Monday, April 30, 2012

Gardening injury.

This lovely pallet tipped over as I was moving it, resulting in:


Potting up bedding plants...

Newly potted peppers with lettuce in greenhouse.
I began the day with a trip to Buckerfield's. I got a 10 kg bag of bone meal. It is 2.50 per pound in bulk, or 23.99 for 10 kg or 22 lbs which is $1.09 per pound. Buying large bags is really the only way to go. I also got quite a few black nursery type pots. They were .99 each for both the one and two gallon size. I didn't have enough for all that I needed to pot.
See how pale they are.
I began by potting up the tomatoes that I want to grow myself. I was really surprised to see the Sungold plants have flower buds already. I have enough tomatoes for all of us, but about half are still in flats. I didn't have enough room in the greenhouse. I think I may have left them in the flats a bit too long. They were getting yellow. I also potted the peppers into two gallon pots and the Galeux pumpkins, or peanut pumpkins as they are nicknamed are potted.
Cucumbers...can't wait to try the Lemon Cucumbers!
I used my new potting bench even though it isn't quite done, but is totally functional. Picture to follow shortly.
Meyer Lemon flowering. The scent is heavenly.
The Meyer Lemon is blooming. So much so, you can smell the sweet blossoms outside of the greenhouse. The lettuce is providing us with large salads every day now. Very delicious. I am still really surprised how much stronger tasting home grown lettuce is compared to store bought. Incredible.
Aunt Helen's wild strawberries
I moved Aunt Helen's wild strawberries from Ontario out of the greenhouse onto the deck. In six days they went from completely squished flat in my suitcase, to growing and sending out new leaves. I put them on the deck under a table. I am not sure where I am going to put them, but...
Fall Gold raspberry
Berry patch with raspberries and alpine strawberries
Did a walkabout in the yard trying to figure out where to put the currants and yellow raspberry. I may just take a chance and put the yellow raspberry in the bed with the red. My worry is that I won't like the yellow and they may take root and I could have trouble getting the roots out from the red.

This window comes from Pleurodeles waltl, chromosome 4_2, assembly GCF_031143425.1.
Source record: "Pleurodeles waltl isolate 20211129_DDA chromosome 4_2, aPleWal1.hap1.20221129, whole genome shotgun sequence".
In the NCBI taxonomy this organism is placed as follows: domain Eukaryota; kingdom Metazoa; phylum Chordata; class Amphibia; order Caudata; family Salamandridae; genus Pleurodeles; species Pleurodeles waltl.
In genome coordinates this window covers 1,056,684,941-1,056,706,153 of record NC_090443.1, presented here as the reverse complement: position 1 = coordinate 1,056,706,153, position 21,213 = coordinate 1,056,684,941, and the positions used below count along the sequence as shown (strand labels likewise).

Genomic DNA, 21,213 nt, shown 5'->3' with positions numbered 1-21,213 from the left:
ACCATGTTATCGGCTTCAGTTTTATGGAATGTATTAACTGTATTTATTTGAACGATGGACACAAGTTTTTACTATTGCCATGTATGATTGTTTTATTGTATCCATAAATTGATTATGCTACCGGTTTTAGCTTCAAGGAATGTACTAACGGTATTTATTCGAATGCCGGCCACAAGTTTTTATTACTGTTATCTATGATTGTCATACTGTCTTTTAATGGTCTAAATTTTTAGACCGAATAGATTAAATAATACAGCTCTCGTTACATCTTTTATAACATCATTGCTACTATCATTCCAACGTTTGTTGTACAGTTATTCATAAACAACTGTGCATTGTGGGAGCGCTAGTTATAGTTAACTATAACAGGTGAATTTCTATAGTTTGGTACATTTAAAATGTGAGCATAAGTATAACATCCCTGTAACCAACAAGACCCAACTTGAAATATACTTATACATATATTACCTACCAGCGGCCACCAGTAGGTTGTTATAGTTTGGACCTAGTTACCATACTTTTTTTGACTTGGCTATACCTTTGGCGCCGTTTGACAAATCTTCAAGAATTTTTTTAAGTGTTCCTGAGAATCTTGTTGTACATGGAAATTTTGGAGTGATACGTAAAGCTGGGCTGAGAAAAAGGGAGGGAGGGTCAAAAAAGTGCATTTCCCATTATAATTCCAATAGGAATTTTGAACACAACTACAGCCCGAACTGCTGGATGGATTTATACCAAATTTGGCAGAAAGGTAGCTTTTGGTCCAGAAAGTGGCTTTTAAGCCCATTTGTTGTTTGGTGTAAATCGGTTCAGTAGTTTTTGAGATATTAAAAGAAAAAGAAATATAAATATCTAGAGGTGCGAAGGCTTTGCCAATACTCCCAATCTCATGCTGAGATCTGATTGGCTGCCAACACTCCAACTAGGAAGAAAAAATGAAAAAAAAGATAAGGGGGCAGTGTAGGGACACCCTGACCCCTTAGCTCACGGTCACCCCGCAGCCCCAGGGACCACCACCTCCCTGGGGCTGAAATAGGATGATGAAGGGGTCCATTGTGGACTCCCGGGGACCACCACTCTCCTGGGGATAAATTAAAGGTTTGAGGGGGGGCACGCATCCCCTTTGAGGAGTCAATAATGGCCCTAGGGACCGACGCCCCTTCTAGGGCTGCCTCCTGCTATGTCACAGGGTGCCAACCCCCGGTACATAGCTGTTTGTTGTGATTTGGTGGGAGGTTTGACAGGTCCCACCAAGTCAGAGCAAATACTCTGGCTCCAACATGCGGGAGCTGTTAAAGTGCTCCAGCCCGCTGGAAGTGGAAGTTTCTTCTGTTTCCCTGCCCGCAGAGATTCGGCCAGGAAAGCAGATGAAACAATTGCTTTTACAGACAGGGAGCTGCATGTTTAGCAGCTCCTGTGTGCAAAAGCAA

***As you can see by the picture, I just bit the bullet and planted it in the berry bed.
Currants still not planted...Note buttercup killing in progress.
It ain't pretty.
The currants are still a puzzle. They were an impulse buy. I've never had a currant in my life. I'm in love with the idea of currant jelly. But did I really need and red and a black? Well, yes I guess I did. I'll get back to that tomorrow.
Just what the Dr. beds. Thank you Allan.
I have had a couple of stressful and emotional weeks. Today was just what I needed.

Thursday, April 26, 2012

Goodbye Dad....

My Grandmother, grandfather and Father
I've just returned from Ontario. I was there for my father's funeral. My father had Alzheimer's, but his death was unexpected. My Dad was really funny and a lover of slapstick. I come by that very honestly. It's a recurring theme in this blog. Everyone who spoke of him, during the funeral and after the services, said what a gentle, kind man he was. It was really nice to hear. The funeral was beautiful. The reverend gave the most touching and beautiful service. It was comforting. My Dad's brother, my Uncle Harvey, passed away in the fall. I like to think that they are together somewhere talking about gardening and politics.

The services took place over three days. The final day was the burial. We drove up to The Muskoka area where another service occured and my father was lowered. I noticed a man in coveralls off to the side. I assumed correctly that he was the man who owned the tractor that would push the soil back in. I noticed him looking at me. Someone mentioned to me that the man's coveralls had the name F. Schell on them. When he was done with the tractor, I approached him and pointed at my Grandmothers headstone, and asked him if he was related to my Grandmother (the most beautiful person to ever live on the planet) Mary Schell. He said yes, she was his grandfathers sister. Floyd is my cousin. Floyd also knew my father. It was, again, so comforting. Floyd started to tell me about the family tree and was pointing at stones. I had been to the cemetery before to visit my Grandmothers grave and noticed that we had a lot of family buried there. What I didn't know, was that over 100 years ago, Floyd's grandad (or great grandfather?) sliced a piece off of his farm and gave it to the family for a private family cemetery. I am related to everyone in the cemetery. Floyd told me that he knew when he saw me that I was family. Apparently I look exactly like his mother. Floyd was then pointing at the surrounding bush (forest if you aren't from Ontario) and telling me which land belonged to which family member. The whole area is being farmed by my family.